Free clinic shares space with Frances Nelson
CHAMPAIGN — Local free clinic Avicenna Community Health Center is now sharing space with Frances Nelson Health Center at 819 Bloomington Road, C.
Avicenna is subletting five exam rooms at Frances Nelson to see its patients on Sunday afternoons, but the two health centers remain separate operations, officials of both said.
Avicenna plans to expand its hours at its new location to also see patients on Thursday evenings, starting early next year, its operations director Ben Mueller said.
Avicenna, which primarily sees uninsured adults, had been subletting space from the Champaign County Christian Health Center at 507 S. Second St., C.
Sharing space with Frances Nelson Health Center, a federally qualified health center that also serves low-income patients, gives Avicenna more exam rooms to use and increased visibility, Mueller said.
Having both health centers under one roof should also benefit the patients of both organizations, since it will give them two options for care, says Nancy Greenwalt, executive director of Frances Nelson's parent organization, Promise Healthcare.
Avicenna doesn't charge for office visits, while Frances Nelson charges fees for its services, Greenwalt said.
For those patients coming to Frances Nelson who don't qualify for the state Medicaid program but are uninsured, "we can say this (Avicenna) option is available," she said.
"I think it can benefit both organizations," Greenwalt said of the new arrangement.
Mueller said Avicenna offers primary care and specialties through volunteer physicians and takes a holistic approach to health care.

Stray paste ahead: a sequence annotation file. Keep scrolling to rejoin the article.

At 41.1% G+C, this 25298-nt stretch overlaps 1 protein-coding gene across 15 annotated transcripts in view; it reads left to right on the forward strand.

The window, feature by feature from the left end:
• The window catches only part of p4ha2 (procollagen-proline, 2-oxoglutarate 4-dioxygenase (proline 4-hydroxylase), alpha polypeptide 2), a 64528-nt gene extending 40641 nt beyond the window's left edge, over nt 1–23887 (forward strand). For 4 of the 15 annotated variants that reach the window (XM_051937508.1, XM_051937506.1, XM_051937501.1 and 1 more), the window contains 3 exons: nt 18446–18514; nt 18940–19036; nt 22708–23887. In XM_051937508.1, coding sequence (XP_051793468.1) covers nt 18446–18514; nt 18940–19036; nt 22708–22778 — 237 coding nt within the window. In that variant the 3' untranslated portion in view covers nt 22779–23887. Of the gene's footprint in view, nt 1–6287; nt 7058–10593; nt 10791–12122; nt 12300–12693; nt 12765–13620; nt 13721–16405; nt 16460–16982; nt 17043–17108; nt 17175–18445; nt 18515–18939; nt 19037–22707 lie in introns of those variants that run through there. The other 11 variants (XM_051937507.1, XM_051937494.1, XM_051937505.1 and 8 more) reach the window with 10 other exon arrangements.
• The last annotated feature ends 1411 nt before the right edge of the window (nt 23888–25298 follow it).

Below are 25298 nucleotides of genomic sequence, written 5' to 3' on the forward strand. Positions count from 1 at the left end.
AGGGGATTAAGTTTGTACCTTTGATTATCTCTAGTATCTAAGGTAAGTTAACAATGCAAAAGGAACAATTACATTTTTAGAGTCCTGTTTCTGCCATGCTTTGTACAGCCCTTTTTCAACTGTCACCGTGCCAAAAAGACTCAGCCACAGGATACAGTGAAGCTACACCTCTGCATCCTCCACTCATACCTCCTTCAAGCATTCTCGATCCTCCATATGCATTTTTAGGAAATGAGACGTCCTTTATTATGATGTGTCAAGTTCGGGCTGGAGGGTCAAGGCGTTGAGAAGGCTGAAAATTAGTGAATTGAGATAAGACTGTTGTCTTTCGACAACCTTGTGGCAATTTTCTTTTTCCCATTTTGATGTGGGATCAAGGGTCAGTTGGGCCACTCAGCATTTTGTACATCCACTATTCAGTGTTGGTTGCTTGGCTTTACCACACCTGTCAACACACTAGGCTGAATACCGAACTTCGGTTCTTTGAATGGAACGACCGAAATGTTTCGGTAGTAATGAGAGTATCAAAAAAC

"We work out plans with our patients around exercise and diet," he said.
Avicenna sees only adult patients, since uninsured children have health coverage options through the state All Kids program, Mueller said.
It also provides outreach to the migrant population, the homeless, immigrants and uninsured international student families, all populations that have needed access to a free clinic and may well continue to need it even with the rollout of the Affordable Care Act, he said.
In addition to free doctor care, Mueller said, Avicenna can provide the cost of lab work and free and discounted medicines for patients in need. Last year, it provided 1,500 patient visits and is still accepting new patients, he said.
Avicenna first started seeing patients in 2010. It was founded by members of the local Muslim-American community, but is an interfaith clinic, Mueller said.
"We have physicians of all backgrounds and we serve people of all backgrounds," he said.
Irfan Ahmad, a co-founder of Avicenna and its board president, remains a "guiding light" behind the organization, Mueller said.
Ahmad, who is the executive director of the University of Illinois Center for Nanoscale Science and Technology, recalls seeing patient suffering in the community and the discussions and planning to bring together a team of physicians to open a health center to help. The goal from the start was to give Avicenna a focus beyond curative medicine — which is why prevention was integrated into patient care, he said.
Avicenna's four main focuses are diabetes, obesity, hypertension and primary care, he said.
Ahmad says he sees Avicenna accomplishing what it set out to achieve, but, he added, "it is heart-wrenching to see how much more we could do if we had resources."
In addition to its volunteer services, Ahmad said, Avicenna, a 501(c)(3) nonprofit organization, operates on the financial contributions it receives from the community.
Learn more: http://www.avicennahealth.org